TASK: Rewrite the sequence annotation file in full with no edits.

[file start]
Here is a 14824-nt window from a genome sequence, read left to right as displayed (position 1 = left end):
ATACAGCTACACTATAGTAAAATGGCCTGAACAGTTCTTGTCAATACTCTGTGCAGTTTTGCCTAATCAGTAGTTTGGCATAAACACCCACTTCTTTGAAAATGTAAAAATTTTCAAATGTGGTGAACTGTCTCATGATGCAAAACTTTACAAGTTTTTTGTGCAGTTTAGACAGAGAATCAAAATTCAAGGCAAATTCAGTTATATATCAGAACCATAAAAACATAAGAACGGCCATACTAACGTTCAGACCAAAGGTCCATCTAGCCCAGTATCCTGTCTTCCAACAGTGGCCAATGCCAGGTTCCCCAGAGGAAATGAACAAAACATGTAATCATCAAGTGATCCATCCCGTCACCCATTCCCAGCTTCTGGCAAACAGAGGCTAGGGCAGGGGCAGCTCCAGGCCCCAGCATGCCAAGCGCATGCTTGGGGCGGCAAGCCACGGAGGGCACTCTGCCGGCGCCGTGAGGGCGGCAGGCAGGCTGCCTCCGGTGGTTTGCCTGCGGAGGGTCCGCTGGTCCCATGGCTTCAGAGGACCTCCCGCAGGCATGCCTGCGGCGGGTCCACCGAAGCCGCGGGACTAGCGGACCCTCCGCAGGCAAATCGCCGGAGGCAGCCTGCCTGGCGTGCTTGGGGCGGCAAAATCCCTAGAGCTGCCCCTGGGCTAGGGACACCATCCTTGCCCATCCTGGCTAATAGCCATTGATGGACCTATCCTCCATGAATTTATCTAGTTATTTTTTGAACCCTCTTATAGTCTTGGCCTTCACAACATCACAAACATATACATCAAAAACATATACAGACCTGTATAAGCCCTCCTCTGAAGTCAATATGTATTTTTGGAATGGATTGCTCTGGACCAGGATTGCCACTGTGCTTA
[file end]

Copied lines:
Here is a 14824-nt window from a genome sequence, read left to right as displayed (position 1 = left end):
ATACAGCTACACTATAGTAAAATGGCCTGAACAGTTCTTGTCAATACTCTGTGCAGTTTTGCCTAATCAGTAGTTTGGCATAAACACCCACTTCTTTGAAAATGTAAAAATTTTCAAATGTGGTGAACTGTCTCATGATGCAAAACTTTACAAGTTTTTTGTGCAGTTTAGACAGAGAATCAAAATTCAAGGCAAATTCAGTTATATATCAGAACCATAAAAACATAAGAACGGCCATACTAACGTTCAGACCAAAGGTCCATCTAGCCCAGTATCCTGTCTTCCAACAGTGGCCAATGCCAGGTTCCCCAGAGGAAATGAACAAAACATGTAATCATCAAGTGATCCATCCCGTCACCCATTCCCAGCTTCTGGCAAACAGAGGCTAGGGCAGGGGCAGCTCCAGGCCCCAGCATGCCAAGCGCATGCTTGGGGCGGCAAGCCACGGAGGGCACTCTGCCGGCGCCGTGAGGGCGGCAGGCAGGCTGCCTCCGGTGGTTTGCCTGCGGAGGGTCCGCTGGTCCCATGGCTTCAGAGGACCTCCCGCAGGCATGCCTGCGGCGGGTCCACCGAAGCCGCGGGACTAGCGGACCCTCCGCAGGCAAATCGCCGGAGGCAGCCTGCCTGGCGTGCTTGGGGCGGCAAAATCCCTAGAGCTGCCCCTGGGCTAGGGACACCATCCTTGCCCATCCTGGCTAATAGCCATTGATGGACCTATCCTCCATGAATTTATCTAGTTATTTTTTGAACCCTCTTATAGTCTTGGCCTTCACAACATCACAAACATATACATCAAAAACATATACAGACCTGTATAAGCCCTCCTCTGAAGTCAATATGTATTTTTGGAATGGATTGCTCTGGACCAGGATTGCCACTGTGCTTA